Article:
Currently, nearly 99% of the global production of Atlantic salmon are raised in ocean net-pens. These systems can have many environmental and regulatory challenges. Consequently, US production of Atlantic salmon in ocean pens continues to be threatened by regulation and loss of social acceptance. While production costs in ocean pens have increased dramatically over the past 7 years, US consumption of salmon has nearly doubled. Due to these factors, in order for Atlantic salmon aquaculture to expand in the US, other practices must be investigated. Subsequently, land-based production using recirculating aquaculture systems (RAS) technology may offer the industry a viable and sustainable means to expand domestic production.
To support the sustainable production of Atlantic salmon raised in recirculation systems, genetic lines need to be evaluated and developed for success in these systems. To support this, UWSP NADF and partners at the USDA Agricultural Research Service National Cold Water Marine Aquaculture Center (NCWMAC) in Orono, Maine, are evaluating two Atlantic salmon strains in water reuse systems. The strains evaluated are the St. John’s River strain and Gaspe strain, both currently utilized for commercial aquaculture production.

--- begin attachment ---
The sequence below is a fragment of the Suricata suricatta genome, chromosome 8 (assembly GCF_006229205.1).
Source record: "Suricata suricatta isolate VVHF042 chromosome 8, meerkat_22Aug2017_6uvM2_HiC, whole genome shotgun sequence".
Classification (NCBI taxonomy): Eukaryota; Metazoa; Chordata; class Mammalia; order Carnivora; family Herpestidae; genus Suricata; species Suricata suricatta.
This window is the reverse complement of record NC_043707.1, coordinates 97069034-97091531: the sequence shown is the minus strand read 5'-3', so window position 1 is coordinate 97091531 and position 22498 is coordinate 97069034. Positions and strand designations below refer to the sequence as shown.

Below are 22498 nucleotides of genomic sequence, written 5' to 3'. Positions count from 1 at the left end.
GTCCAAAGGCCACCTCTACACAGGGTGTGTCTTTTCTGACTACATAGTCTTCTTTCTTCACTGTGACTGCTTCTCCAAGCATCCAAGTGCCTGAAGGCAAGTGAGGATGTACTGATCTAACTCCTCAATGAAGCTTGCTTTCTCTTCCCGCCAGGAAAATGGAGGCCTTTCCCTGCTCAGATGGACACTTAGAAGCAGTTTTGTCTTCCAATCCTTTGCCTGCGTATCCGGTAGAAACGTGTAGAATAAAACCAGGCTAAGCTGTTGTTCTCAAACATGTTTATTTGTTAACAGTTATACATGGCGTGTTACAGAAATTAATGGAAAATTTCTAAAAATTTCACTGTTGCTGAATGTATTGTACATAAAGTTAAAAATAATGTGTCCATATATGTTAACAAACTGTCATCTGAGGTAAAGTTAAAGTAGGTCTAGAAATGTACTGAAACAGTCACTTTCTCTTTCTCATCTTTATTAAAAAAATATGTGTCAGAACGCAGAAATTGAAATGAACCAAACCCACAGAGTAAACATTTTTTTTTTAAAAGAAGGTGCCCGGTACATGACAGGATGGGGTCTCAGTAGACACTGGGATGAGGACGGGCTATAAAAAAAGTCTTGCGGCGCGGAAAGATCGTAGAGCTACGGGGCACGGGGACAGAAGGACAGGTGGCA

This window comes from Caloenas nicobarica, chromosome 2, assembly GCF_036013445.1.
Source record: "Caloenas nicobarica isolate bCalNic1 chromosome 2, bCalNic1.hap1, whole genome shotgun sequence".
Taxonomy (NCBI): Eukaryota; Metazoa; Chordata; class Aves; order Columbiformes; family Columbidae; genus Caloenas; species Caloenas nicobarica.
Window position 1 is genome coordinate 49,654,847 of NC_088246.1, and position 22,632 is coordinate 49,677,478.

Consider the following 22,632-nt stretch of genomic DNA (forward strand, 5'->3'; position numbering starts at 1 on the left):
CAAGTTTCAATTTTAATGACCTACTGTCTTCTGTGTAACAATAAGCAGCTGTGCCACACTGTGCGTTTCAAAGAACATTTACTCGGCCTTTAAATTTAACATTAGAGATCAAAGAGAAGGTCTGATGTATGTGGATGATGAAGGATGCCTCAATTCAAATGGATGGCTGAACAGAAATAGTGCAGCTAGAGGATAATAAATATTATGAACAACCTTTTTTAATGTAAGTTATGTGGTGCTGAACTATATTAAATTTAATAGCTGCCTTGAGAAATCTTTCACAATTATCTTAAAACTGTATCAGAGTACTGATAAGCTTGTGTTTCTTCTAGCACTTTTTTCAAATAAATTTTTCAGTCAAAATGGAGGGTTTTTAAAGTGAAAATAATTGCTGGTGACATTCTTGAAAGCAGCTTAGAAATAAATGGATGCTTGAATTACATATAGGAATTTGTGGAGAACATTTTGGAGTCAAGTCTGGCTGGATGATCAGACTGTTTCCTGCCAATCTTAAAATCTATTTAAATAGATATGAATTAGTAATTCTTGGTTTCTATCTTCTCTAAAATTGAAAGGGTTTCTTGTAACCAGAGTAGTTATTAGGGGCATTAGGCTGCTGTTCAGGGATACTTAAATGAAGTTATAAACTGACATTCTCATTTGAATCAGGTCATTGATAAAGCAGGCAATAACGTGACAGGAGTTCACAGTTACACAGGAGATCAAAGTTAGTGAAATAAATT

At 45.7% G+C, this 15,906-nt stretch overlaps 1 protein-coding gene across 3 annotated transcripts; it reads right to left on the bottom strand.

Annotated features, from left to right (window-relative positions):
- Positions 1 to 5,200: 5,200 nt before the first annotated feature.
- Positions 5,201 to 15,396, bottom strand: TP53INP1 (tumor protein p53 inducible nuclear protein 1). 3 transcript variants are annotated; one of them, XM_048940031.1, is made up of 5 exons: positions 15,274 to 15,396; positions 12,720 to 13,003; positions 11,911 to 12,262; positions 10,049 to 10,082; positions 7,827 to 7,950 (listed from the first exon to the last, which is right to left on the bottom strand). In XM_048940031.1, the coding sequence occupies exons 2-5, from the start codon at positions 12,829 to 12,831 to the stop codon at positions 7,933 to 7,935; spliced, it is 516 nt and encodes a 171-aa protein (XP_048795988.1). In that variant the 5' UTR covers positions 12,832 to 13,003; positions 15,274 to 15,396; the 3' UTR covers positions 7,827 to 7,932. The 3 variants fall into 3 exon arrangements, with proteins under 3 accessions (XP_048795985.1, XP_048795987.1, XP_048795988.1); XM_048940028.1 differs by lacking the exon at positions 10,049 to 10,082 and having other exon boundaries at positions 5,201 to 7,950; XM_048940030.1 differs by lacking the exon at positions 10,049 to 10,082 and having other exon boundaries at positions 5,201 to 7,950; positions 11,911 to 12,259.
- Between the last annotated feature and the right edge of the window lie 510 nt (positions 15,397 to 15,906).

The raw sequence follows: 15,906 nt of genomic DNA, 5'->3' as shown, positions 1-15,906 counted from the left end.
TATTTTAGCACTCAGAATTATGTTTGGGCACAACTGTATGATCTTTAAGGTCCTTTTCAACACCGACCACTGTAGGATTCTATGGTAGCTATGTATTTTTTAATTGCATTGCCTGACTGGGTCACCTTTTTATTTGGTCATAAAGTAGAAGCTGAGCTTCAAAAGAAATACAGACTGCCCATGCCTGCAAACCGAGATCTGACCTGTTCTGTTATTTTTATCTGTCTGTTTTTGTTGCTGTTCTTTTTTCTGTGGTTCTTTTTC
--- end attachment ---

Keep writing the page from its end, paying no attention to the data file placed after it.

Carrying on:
Traditionally, the St. John’s River strain has been selected for growth in net pens for four generations, while the Gaspe strain has been selected in tanks for growth in freshwater systems for two generations. To evaluate performance, both strains of fish are being raised to market size in semi-commercial freshwater RAS at UWSP NADF and NCWMAC. To track feed conversion and growth, fish weights and lengths of each strain are recorded monthly. Tank densities are being maintained at a commercial level throughout the rearing period until fish reach market size of approximately 4 kilograms. At this time, each strain will be evaluated for: processing traits (fillet yield, head on gutted yield, gonadal somatic index), proximate and fatty acid analysis, fillet color, and early maturation.
Understanding how various Atlantic salmon strains perform in freshwater RAS will provide data to the industry on growth rates, processing traits and early maturation, with a goal to advance the production Atlantic salmon raised in RAS to support the sustainable production of local seafood.